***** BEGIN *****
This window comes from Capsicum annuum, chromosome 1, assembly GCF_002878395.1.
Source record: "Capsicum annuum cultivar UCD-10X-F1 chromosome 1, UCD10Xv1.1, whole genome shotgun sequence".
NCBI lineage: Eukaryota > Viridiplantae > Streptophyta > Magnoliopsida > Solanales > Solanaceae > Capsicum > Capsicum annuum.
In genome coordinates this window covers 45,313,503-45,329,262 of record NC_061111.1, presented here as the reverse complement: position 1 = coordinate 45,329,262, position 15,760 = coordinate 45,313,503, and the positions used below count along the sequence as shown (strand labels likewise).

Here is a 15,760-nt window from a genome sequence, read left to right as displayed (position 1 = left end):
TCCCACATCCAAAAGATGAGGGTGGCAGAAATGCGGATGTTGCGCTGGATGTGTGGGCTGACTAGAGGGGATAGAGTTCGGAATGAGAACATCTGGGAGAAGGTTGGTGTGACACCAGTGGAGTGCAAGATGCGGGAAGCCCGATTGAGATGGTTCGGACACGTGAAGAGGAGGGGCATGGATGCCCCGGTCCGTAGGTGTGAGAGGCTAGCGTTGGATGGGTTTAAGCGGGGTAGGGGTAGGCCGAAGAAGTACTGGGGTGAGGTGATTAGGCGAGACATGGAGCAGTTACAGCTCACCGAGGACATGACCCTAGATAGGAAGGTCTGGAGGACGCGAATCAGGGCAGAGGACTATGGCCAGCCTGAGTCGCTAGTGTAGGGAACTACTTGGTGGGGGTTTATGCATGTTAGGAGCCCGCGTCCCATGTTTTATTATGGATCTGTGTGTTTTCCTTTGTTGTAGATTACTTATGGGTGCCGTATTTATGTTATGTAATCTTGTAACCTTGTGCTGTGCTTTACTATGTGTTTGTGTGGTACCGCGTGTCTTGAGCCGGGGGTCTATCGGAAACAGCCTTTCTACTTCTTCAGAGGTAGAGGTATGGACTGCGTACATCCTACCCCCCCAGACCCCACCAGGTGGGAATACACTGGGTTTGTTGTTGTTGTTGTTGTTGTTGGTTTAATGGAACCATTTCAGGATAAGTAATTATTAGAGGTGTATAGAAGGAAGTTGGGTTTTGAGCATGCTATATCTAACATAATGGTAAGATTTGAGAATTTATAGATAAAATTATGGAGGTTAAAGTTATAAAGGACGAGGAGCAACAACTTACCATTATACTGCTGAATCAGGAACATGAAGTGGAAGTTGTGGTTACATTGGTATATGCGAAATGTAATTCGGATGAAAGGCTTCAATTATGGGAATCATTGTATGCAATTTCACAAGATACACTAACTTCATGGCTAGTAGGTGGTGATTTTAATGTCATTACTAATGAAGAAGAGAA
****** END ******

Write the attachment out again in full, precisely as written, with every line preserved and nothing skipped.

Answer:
This window comes from Capsicum annuum, chromosome 1, assembly GCF_002878395.1.
Source record: "Capsicum annuum cultivar UCD-10X-F1 chromosome 1, UCD10Xv1.1, whole genome shotgun sequence".
NCBI lineage: Eukaryota > Viridiplantae > Streptophyta > Magnoliopsida > Solanales > Solanaceae > Capsicum > Capsicum annuum.
In genome coordinates this window covers 45,313,503-45,329,262 of record NC_061111.1, presented here as the reverse complement: position 1 = coordinate 45,329,262, position 15,760 = coordinate 45,313,503, and the positions used below count along the sequence as shown (strand labels likewise).

Here is a 15,760-nt window from a genome sequence, read left to right as displayed (position 1 = left end):
TCCCACATCCAAAAGATGAGGGTGGCAGAAATGCGGATGTTGCGCTGGATGTGTGGGCTGACTAGAGGGGATAGAGTTCGGAATGAGAACATCTGGGAGAAGGTTGGTGTGACACCAGTGGAGTGCAAGATGCGGGAAGCCCGATTGAGATGGTTCGGACACGTGAAGAGGAGGGGCATGGATGCCCCGGTCCGTAGGTGTGAGAGGCTAGCGTTGGATGGGTTTAAGCGGGGTAGGGGTAGGCCGAAGAAGTACTGGGGTGAGGTGATTAGGCGAGACATGGAGCAGTTACAGCTCACCGAGGACATGACCCTAGATAGGAAGGTCTGGAGGACGCGAATCAGGGCAGAGGACTATGGCCAGCCTGAGTCGCTAGTGTAGGGAACTACTTGGTGGGGGTTTATGCATGTTAGGAGCCCGCGTCCCATGTTTTATTATGGATCTGTGTGTTTTCCTTTGTTGTAGATTACTTATGGGTGCCGTATTTATGTTATGTAATCTTGTAACCTTGTGCTGTGCTTTACTATGTGTTTGTGTGGTACCGCGTGTCTTGAGCCGGGGGTCTATCGGAAACAGCCTTTCTACTTCTTCAGAGGTAGAGGTATGGACTGCGTACATCCTACCCCCCCAGACCCCACCAGGTGGGAATACACTGGGTTTGTTGTTGTTGTTGTTGTTGTTGGTTTAATGGAACCATTTCAGGATAAGTAATTATTAGAGGTGTATAGAAGGAAGTTGGGTTTTGAGCATGCTATATCTAACATAATGGTAAGATTTGAGAATTTATAGATAAAATTATGGAGGTTAAAGTTATAAAGGACGAGGAGCAACAACTTACCATTATACTGCTGAATCAGGAACATGAAGTGGAAGTTGTGGTTACATTGGTATATGCGAAATGTAATTCGGATGAAAGGCTTCAATTATGGGAATCATTGTATGCAATTTCACAAGATACACTAACTTCATGGCTAGTAGGTGGTGATTTTAATGTCATTACTAATGAAGAAGAGAA